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See detailExpression pattern of synaptic vesicle protein 2 (SV2) isoforms in patients with temporal lobe epilepsy and hippocampal sclerosis
CREVECOEUR, Julie ULiege; Kaminski, RM; Rogister, Bernard ULiege et al

in Neuropathology & Applied Neurobiology (2014), 40(2), 191-204

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See detailExome sequencing of tumors: relevance in copy-number alteration (CNA) analysis and fixed tissue samples.
Wenric, Stéphane ULiege; JOSSE, Claire ULiege; Fasquelle, Corinne ULiege et al

Poster (2013, March 15)

Genomic DNA has been extracted from both cryopreserved and formalin-fixed paraffin-embedded forms of 2 different tumor samples (triple negative, and Her2+). Exome sequencing has been performed on all 4 ... [more ▼]

Genomic DNA has been extracted from both cryopreserved and formalin-fixed paraffin-embedded forms of 2 different tumor samples (triple negative, and Her2+). Exome sequencing has been performed on all 4 forms, as well as SNP and CNA detection. A comparison of the various metrics and results related to the sequencing, mapping, and variants detection has been done, outlining what can, and can’t be done with exome data sequenced from cryopreserved and FFPE tissue. [less ▲]

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See detailLung function and airway inflammation monitoring after hematopoietic stem cell transplantation.
Moermans, Catherine ULiege; Poulet, Christophe ULiege; HENKET, Monique ULiege et al

in Respiratory Medicine (2013), 107

Background Induced sputum is a non-invasive method to investigate airway inflammation, which has been used to assess pulmonary inflammatory diseases. However, this procedure has not been studied in the ... [more ▼]

Background Induced sputum is a non-invasive method to investigate airway inflammation, which has been used to assess pulmonary inflammatory diseases. However, this procedure has not been studied in the context of hematopoietic stem cell transplantation (HSCT). Methods We monitored lung function in 182 patients who underwent HSCT and measured airway inflammation by sputum induction in 80 of them. We prospectively measured FEV1, FVC, DLCO, KCO, TLC, RV, exhaled nitric oxide (FeNO) as well as sputum cell counts before and 3, 6, 12, 24 and 36 months after HSCT. Results For the whole cohort there was a progressive decrease in TLC, which was significant after 3 years (p < 0.01). By contrast, there was no change in other lung functions parameters or in FeNO. Baseline sputum analysis revealed increased neutrophil counts in patients {Median (IQR): 63% (38–79)} compared to healthy subjects matched for age {Median (IQR): 49% (17–67), p < 0.001} but there was no significant change in any type of sputum cell counts over the three years. When comparing myeloablative (MA) vs non-myeloablative (NMA) conditioning, falls in FEV1, FVC and DLCO, and rise in RV and sputum neutrophils were more pronounced over the first year of observation in those receiving MA. Conclusions There was a progressive loss in lung function after HSCT, featuring a restrictive pattern. Myeloablative conditioning was associated with early rise of sputum neutrophils and greater alteration in lung function over the first year. [less ▲]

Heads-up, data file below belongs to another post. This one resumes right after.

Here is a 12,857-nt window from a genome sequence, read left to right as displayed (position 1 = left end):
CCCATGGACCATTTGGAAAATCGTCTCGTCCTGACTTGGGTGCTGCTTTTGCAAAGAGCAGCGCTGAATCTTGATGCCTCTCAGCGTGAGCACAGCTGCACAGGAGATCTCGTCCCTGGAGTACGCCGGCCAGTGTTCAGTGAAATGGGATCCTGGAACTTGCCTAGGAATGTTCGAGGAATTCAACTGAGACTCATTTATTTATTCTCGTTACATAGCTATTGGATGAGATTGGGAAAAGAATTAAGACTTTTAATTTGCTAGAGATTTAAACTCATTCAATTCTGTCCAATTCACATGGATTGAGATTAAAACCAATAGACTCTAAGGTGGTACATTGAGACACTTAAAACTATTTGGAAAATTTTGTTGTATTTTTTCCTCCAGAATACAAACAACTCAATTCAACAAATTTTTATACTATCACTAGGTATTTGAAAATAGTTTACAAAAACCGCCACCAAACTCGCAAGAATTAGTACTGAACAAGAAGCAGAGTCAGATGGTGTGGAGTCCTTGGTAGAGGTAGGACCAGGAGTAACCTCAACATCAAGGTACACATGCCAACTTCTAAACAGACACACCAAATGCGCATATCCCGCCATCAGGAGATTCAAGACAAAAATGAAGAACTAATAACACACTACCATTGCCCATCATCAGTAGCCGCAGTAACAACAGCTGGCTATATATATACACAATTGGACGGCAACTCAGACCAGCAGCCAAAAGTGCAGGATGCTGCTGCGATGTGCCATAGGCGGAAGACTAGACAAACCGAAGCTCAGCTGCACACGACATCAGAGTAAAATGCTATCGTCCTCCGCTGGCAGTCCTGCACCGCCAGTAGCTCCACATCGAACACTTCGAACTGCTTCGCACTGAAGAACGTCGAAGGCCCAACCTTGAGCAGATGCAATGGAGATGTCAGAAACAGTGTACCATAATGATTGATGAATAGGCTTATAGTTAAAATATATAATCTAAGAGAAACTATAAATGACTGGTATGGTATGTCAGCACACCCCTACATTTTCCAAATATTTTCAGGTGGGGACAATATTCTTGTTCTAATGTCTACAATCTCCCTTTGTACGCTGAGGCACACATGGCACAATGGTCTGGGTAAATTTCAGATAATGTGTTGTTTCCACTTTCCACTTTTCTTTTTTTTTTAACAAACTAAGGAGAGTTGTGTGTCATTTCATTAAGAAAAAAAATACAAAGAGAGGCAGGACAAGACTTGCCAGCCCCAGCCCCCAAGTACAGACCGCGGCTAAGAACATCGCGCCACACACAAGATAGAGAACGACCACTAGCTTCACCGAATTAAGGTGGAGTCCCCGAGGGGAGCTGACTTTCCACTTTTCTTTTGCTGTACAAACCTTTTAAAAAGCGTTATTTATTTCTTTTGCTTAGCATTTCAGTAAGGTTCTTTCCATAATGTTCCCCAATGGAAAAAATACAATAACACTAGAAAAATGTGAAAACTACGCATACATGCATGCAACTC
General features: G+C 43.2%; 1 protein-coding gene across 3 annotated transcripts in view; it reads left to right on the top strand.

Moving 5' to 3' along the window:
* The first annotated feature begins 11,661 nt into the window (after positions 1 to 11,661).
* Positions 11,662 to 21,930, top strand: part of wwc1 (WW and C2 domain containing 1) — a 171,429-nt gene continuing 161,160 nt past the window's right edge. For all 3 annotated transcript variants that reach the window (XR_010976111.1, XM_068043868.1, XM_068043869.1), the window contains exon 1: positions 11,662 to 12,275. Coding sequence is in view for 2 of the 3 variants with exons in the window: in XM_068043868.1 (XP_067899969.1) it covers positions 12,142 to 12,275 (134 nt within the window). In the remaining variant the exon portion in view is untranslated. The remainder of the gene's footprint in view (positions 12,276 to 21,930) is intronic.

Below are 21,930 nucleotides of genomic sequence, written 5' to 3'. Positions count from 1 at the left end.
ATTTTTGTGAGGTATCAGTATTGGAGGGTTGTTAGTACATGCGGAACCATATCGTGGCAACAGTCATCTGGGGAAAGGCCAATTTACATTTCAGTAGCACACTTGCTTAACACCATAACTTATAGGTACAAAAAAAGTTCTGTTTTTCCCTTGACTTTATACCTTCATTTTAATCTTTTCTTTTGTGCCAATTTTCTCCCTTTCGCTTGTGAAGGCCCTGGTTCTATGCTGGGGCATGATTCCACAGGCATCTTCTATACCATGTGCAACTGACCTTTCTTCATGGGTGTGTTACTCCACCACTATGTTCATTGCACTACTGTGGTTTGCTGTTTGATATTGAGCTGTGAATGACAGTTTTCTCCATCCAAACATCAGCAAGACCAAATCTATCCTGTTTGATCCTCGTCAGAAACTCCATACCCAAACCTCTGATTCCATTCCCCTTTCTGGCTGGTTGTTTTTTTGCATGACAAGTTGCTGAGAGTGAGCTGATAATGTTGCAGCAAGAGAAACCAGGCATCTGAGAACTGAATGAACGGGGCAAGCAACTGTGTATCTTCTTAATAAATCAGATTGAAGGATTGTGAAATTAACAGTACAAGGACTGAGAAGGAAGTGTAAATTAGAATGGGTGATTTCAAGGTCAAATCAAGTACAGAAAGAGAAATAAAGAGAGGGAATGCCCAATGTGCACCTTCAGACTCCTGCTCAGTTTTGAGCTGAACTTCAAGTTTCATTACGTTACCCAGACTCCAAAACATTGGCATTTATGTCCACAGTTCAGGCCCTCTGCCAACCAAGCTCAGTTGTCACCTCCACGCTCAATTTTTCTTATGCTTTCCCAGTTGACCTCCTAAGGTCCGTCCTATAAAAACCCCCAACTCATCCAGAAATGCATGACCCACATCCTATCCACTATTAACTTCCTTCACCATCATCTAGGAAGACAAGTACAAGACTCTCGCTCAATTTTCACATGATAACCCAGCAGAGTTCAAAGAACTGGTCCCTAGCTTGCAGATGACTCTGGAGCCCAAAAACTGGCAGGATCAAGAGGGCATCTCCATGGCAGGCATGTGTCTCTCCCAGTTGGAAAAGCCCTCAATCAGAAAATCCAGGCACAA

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See detailIn Vivo Tumorigenesis Was Observed after Injection of In Vitro Expanded Neural Crest Stem Cells Isolated from Adult Bone Marrow
Wislet, Sabine ULiege; Poulet, Christophe ULiege; Neirinckx, Virginie ULiege et al

in PLoS ONE (2012), 7(10), 46425

Bone marrow stromal cells are adult multipotent cells that represent an attractive tool in cellular therapy strategies. Several studies have reported that in vitro passaging of mesenchymal stem cells ... [more ▼]